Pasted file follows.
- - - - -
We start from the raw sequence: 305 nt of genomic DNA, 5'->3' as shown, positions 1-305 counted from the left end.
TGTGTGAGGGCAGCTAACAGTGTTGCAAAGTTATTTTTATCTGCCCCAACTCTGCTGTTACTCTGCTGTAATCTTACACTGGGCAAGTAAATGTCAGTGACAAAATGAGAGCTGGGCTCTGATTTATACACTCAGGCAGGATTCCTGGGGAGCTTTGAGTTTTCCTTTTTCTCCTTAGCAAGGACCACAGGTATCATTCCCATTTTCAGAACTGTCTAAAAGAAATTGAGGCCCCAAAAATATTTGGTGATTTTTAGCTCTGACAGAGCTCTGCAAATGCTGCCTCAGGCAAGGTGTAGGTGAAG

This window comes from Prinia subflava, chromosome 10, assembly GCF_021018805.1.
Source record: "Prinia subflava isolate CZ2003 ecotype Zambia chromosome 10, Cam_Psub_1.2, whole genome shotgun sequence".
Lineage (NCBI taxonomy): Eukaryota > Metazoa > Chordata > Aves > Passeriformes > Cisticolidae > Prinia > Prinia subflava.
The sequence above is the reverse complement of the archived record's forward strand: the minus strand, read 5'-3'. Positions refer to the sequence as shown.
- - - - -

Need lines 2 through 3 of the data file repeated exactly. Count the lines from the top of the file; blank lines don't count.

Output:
TGTGTGAGGGCAGCTAACAGTGTTGCAAAGTTATTTTTATCTGCCCCAACTCTGCTGTTACTCTGCTGTAATCTTACACTGGGCAAGTAAATGTCAGTGACAAAATGAGAGCTGGGCTCTGATTTATACACTCAGGCAGGATTCCTGGGGAGCTTTGAGTTTTCCTTTTTCTCCTTAGCAAGGACCACAGGTATCATTCCCATTTTCAGAACTGTCTAAAAGAAATTGAGGCCCCAAAAATATTTGGTGATTTTTAGCTCTGACAGAGCTCTGCAAATGCTGCCTCAGGCAAGGTGTAGGTGAAG

This window comes from Prinia subflava, chromosome 10, assembly GCF_021018805.1.